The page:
Everyone wants the formula for innovation. Whether you believe it’s learned or innate, BlackEnterprise.com’s Innovator of the Week series gives you a glimpse into the lives of founders/co-founders, business execs, entrepreneurs and artists revolutionizing their respective industries through technology and social media.
When it comes to technology, it’s not a man’s world—and two Atlanta-based change agents are making that very clear.
Sabrina Harvey and Ashia Sims are kicking the door of opportunity open with the second annual Women Interactive Creative Technology Festival. Geared toward female content producers, tech enthusiasts, developers and innovators, the one-day festival equips festival attendees with the tools they need to bring their entrepreneurial vision to fruition. Held on the campus of Spelman University Saturday, November 9, the conference is expected to draw a large crowd of college students, collegiate faculty and tech producers from Atlanta and beyond, centering programming around the festival’s three pillars: interaction, education and inspiration.
Festival participants will engage with technology in the Interactive Atrium, view revolutionary media content in the signature Screening Room, experience hi-tech exhibitions from Madame You and Spelman’s all female robotics team, the SpelBots, among others, and tech talks in the Inspiration Hall, as well as participate in media/technology workshop presentations in the Education Suites. This year, keynote speakers will includeJames Andrews of Studio Good, Ananda Leeke, founder of Digital Sisterhood Network, and Dr. Ayoka Chenzira, filmmaker, interactive digital media artist and founding director of the Spelman College Digital Moving Image Salon. Workshops on coding, UX design, WordPress, graphic novel creation and digital advocacy will go on throughout the day, and Women Interactive’s title sponsor Microsoft will conduct a workshop on gaming.
The founding curators never imagined that Women Interactive, produced by Art of Genius Creative Technology Series, would spark from their former consulting job. With the creative tech festival a day away,BlackEnterprise.com caught up with the duo to discuss shaking up the tech space, getting more women involved in technology and what it means to be an innovator today.
Getting started: Drawn to tech through her work in the music industry, Harvey met Sims, a natural born blerd since her pre-teen years, while working on a project as a consultant. The two hit it off, connecting over conversations about women in tech and content production. After launching FridayGirlTV, an online destination featuring episodic and short form programming geared toward women, the duo received numerous questions about what it takes to produce web-based content. They started hosting workshops and officially launched Art of Genius in 2011.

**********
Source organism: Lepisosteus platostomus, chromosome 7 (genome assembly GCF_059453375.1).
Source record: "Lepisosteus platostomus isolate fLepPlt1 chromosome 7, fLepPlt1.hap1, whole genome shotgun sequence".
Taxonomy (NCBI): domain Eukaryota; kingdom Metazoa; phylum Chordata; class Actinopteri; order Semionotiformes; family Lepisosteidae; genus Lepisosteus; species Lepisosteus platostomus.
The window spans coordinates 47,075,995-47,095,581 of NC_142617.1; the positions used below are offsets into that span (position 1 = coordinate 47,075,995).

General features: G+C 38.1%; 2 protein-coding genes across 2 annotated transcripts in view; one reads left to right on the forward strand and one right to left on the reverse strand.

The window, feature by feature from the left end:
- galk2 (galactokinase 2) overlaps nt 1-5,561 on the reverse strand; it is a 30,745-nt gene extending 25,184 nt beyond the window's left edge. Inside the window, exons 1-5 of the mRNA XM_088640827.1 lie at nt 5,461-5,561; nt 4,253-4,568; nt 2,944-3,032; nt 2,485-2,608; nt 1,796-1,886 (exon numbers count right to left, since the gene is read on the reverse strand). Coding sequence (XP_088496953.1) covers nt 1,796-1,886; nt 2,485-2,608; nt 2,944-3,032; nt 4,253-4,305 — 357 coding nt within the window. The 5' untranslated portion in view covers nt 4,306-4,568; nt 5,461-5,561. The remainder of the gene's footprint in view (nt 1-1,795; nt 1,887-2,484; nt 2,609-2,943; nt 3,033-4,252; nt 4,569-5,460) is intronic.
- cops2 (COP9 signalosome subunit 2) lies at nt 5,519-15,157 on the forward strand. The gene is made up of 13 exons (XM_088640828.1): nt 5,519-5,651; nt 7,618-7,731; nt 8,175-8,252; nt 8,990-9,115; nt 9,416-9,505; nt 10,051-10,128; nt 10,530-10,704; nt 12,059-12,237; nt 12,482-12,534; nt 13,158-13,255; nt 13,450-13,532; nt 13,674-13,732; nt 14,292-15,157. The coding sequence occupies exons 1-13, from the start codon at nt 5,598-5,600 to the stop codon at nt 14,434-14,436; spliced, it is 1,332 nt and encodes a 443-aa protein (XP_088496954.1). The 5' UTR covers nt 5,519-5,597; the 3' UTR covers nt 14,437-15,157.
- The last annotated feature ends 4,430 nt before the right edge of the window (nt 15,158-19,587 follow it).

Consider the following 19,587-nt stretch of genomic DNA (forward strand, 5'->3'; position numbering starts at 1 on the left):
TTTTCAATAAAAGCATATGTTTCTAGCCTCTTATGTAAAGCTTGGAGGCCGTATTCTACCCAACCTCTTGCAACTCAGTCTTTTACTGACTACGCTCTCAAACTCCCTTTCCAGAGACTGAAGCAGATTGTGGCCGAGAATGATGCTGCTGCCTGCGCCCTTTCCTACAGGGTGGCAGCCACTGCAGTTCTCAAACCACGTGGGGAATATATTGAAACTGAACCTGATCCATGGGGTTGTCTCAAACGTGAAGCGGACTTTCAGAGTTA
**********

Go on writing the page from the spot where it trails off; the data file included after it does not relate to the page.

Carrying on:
“As we taught those classes, we saw a much needed platform for women to get together to discuss ideas about how technology could be used in the creative space, which was missing. Two things were really missing in that space: a platform for women and women of color, and a platform for women to discuss being creative with technology,” says Harvey.
From that, Women Innovate was born and the first conference kicked off in 2012.
Atlanta’s thriving tech scene: “Atlanta has this really vibrant and active startup technology community. It has been growing by leaps and bounds in maybe the last two or three years as people realize that this is a really great city to come [to]. There is a lot of innovation here. You have the different universities like Georgia Tech. You have a lot of companies like Turner [Broadcasting] that are based here, so there’s a lot of talent here and there are a lot of people interested in doing really cool things,” says Sims.
Ladies first: “When you are a creator, not only do you have a seat at the table but it’s another form of economic prosperity, which is important not just for women of color, but for people of color,” Harvey says. “That can be a little form of economic prosperity for our communities and who better to lead that charge than women.” Sims believes with the production of content and technology, a woman’s voice is essential to diversifying what’s being created. “Let’s encourage more women to open the door, and sit at the table.”
Innovators make their own rules: “When you’re an innovator, you kind of have to have this fire in you to speak out even when it may not be the most popular train of thought at the moment…and really not be afraid to break barriers, go against the grain,” Harvey says.
It’s never easy, but the innovative team puts their fears and reservations to the side for their calling. “An emotion that a lot of people may not equate to being an innovator, but it’s very much there, is fear, especially, like Sabrina said, going against the grain and being a civil anarchist, and not only just sitting at the table but kicking in the door with your stilettos and pulling up a chair whether you have a space or not,” says Sims.”
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